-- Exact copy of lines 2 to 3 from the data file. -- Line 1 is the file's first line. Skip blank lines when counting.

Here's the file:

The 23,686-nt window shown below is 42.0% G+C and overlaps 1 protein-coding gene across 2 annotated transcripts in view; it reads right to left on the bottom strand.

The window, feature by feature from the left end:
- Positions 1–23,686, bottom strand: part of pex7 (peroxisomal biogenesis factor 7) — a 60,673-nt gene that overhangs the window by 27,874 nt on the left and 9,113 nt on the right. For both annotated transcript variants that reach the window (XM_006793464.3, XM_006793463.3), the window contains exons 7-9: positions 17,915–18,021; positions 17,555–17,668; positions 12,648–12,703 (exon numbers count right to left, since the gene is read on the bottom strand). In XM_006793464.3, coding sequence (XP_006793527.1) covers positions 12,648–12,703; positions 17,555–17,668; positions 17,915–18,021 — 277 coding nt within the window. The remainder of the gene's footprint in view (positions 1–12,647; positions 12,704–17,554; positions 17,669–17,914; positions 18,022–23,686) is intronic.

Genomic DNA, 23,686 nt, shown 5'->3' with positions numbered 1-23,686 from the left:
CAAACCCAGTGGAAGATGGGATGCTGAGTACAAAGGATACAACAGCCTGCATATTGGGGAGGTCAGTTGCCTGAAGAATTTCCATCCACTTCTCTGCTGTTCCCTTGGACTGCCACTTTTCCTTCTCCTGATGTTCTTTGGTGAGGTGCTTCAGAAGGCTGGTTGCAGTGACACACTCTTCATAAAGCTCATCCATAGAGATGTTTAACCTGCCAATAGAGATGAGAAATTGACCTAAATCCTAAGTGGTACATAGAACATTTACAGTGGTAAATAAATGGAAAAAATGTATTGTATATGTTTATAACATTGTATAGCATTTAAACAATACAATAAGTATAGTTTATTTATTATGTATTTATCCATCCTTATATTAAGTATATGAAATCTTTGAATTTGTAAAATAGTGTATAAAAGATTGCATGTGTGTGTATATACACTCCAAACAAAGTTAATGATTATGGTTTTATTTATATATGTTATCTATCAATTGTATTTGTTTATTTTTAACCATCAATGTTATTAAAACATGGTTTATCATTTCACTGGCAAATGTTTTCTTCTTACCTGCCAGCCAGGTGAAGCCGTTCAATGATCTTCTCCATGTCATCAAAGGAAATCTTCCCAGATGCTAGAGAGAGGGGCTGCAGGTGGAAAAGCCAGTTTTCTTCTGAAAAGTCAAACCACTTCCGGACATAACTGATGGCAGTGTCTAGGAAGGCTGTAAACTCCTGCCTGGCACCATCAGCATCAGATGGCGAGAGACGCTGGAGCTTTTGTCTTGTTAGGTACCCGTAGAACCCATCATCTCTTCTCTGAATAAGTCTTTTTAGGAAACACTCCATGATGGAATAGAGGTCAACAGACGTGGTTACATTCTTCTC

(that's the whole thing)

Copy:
The window, feature by feature from the left end:
- Positions 1–23,686, bottom strand: part of pex7 (peroxisomal biogenesis factor 7) — a 60,673-nt gene that overhangs the window by 27,874 nt on the left and 9,113 nt on the right. For both annotated transcript variants that reach the window (XM_006793464.3, XM_006793463.3), the window contains exons 7-9: positions 17,915–18,021; positions 17,555–17,668; positions 12,648–12,703 (exon numbers count right to left, since the gene is read on the bottom strand). In XM_006793464.3, coding sequence (XP_006793527.1) covers positions 12,648–12,703; positions 17,555–17,668; positions 17,915–18,021 — 277 coding nt within the window. The remainder of the gene's footprint in view (positions 1–12,647; positions 12,704–17,554; positions 17,669–17,914; positions 18,022–23,686) is intronic.